You are a good short story writer--and some of your shorter works, although dark, make me laugh. Do you try to be darkly funny when you're writing or does it just happen?
Eric: I think a dose of humor is essential to a story with a dark plot and actions. I love writing stuff that is morbidly funny but I cannot write jokes at all. A straight up comedy is not my thing. I've tried. Comedy is so subjective that I find it impossible not to second guess myself to death.
You don't really write shorts. Why not?
JB: I guess I don't write shorts because I take a long time to say the things I have to say. I seem to be unable to get what I want to say out there. I've written a couple of shorts over the last couple of years, but I find that I can't get a character across to readers in 20K words or less. I've tried to figure this out. I don't describe too much of the setting at any one time. I do tend to write a lot of dialog but mostly I think I have a tendency to work a character over pretty good and I'm not refined enough to do that in 2000-4000 words.
So which do you prefer to write: novels or shorts?
Eric: I guess the accomplishment of the novel outweighs the instant pleasure of the short. I like reading novels better (good ones anyway) because you get that lasting relationship with the characters. Presumably if you go to the trouble to write a whole book you are writing characters you like and want to spend time with so that part of the process is really fun.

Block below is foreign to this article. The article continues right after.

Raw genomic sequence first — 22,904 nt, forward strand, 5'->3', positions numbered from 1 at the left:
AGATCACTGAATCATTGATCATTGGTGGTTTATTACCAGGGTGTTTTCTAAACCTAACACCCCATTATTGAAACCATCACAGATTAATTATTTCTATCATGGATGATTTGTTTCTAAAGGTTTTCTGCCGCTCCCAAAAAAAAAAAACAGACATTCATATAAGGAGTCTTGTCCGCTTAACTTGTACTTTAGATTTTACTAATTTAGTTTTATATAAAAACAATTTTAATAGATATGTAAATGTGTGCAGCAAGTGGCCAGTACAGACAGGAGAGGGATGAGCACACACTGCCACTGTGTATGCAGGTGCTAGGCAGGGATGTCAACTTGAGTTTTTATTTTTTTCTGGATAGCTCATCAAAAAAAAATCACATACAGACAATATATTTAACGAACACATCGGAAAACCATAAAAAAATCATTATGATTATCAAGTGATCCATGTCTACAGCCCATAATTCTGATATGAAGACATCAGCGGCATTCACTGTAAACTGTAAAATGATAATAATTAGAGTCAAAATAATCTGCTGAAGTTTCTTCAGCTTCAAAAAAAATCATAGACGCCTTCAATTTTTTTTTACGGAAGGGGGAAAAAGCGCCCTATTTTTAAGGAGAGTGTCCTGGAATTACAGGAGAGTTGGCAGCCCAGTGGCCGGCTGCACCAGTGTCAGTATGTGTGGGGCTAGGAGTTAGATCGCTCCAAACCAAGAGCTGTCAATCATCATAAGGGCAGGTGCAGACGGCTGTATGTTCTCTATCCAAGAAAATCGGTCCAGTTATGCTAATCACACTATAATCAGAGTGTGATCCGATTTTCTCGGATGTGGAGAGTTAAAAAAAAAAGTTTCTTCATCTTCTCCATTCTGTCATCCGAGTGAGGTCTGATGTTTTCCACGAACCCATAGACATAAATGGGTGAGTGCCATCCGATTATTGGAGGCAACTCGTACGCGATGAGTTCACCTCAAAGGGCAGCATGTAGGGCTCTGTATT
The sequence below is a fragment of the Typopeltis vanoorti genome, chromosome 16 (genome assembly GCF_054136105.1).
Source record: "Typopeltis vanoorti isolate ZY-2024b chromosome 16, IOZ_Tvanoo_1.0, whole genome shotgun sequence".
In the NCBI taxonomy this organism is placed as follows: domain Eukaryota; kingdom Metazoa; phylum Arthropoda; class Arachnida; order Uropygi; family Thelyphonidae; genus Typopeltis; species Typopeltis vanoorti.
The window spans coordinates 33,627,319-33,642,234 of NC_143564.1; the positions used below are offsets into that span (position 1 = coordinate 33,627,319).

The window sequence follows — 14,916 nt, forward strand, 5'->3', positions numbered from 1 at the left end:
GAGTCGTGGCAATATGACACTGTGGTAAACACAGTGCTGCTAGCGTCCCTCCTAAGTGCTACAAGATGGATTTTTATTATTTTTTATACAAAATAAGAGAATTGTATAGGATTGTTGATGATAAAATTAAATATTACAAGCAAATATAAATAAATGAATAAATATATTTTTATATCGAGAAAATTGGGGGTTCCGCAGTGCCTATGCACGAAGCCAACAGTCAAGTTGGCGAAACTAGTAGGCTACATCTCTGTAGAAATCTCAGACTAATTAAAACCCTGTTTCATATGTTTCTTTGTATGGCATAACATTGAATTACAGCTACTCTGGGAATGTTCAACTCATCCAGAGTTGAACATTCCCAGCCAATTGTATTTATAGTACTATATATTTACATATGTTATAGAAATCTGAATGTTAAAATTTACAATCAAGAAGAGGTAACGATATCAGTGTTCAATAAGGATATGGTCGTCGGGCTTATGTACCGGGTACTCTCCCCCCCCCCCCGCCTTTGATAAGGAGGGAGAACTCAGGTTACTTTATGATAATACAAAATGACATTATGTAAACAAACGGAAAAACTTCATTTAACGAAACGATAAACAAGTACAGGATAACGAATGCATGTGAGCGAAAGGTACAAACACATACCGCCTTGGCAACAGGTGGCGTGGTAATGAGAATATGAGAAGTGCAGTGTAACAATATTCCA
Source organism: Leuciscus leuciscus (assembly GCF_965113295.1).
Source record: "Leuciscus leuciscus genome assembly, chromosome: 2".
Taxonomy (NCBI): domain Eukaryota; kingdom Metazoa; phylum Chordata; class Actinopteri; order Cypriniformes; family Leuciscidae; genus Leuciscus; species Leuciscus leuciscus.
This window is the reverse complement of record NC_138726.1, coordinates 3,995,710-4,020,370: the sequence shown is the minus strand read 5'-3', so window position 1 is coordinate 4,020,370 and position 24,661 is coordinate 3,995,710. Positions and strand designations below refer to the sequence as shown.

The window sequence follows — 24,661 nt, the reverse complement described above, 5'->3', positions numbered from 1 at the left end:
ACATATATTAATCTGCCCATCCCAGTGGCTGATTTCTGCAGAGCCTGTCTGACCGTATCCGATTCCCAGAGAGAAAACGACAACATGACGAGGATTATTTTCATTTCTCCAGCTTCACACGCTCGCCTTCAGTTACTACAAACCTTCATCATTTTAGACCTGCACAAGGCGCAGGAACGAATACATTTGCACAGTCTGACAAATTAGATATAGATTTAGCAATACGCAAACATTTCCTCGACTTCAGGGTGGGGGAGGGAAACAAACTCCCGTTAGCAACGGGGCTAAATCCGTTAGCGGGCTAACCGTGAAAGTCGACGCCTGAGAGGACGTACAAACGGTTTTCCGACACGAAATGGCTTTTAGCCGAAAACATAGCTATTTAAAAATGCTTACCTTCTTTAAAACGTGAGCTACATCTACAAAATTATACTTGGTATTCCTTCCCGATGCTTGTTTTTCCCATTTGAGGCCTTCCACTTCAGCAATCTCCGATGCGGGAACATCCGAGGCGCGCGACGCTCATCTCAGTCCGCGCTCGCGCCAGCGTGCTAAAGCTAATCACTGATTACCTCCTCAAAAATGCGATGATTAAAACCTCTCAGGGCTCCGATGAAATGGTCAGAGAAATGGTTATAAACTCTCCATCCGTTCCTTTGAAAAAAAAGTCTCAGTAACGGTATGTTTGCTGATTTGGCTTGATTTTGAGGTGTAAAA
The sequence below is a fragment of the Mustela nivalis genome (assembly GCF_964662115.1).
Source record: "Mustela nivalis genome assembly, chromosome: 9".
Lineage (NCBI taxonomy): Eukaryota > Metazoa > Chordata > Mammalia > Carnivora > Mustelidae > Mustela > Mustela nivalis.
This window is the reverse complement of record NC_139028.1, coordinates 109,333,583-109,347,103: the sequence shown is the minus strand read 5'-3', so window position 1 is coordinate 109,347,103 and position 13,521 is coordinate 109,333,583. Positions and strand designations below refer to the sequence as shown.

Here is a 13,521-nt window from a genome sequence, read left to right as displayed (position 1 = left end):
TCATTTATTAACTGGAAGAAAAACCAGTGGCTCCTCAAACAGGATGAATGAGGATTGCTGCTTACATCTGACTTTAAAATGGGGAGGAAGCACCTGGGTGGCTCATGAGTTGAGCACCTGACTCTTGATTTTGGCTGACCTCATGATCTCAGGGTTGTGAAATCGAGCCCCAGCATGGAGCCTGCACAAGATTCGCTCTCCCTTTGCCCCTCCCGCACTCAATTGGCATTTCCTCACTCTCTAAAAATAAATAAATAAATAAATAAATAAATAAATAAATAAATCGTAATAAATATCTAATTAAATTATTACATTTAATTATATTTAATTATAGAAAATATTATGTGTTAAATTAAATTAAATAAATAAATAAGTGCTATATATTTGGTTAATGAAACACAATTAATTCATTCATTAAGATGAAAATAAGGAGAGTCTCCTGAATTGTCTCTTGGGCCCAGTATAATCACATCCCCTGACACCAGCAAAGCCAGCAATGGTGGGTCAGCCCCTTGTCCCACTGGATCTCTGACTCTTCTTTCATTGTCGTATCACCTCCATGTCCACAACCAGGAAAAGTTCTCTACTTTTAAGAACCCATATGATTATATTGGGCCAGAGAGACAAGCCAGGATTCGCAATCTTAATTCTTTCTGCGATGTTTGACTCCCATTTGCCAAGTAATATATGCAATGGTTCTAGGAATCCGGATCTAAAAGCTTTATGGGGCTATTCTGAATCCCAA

Next up - our next book. How psyched are you to start writing together again? (please don't say, "not at all.")
JB: I'm completely ready to get going. I agree with what you said earlier about it being more motivating to write when someone else is depending on your pages. I also find that I miss the characters we created. It'll be fun to bring them back and test their mettle again. I think a good writing partnership is a rare thing and I'm not only thankful for our collaboration, I'm also amazed at how easy it is to write with you.
What about you?
Eric: Yep. Ready to get to it. New Year, new book. Let’s make a habit out of this.
First things first though is getting people to read ONE TOO MANY BLOWS TO THE HEAD. I really think if a solid noir crime story is what you’re after you will really like this book. But then again, I am biased.
About the authors:
J.B. Kohl is the author of The Deputy’s Widow, published in 2008 by Arctic Wolf Publishing. In the spring of 2008, she read a short story by Eric Beetner and decided to pester him until he agreed to collaborate on something. Resistance was futile. And so, One Too Many Blows to the Head was created—to live and thrive in the dark alleys of 1939 Kansas City.
In addition to writing fiction, she works as a technical and fiction editor. She lives in Virginia with her husband and three children.
Eric Beetner is an award-winning short story and screenwriter. He and J.B. connected through his work with the Film Noir Foundation and he wrote to tell her how much he liked The Deputy’s Widow. From that simple correspondence came a bicoastal collaboration and a quickly finished novel, despite the fact that they have never met in person. Eric is also a TV and film editor, director and producer who lives in Los Angeles with his wife and two daughters.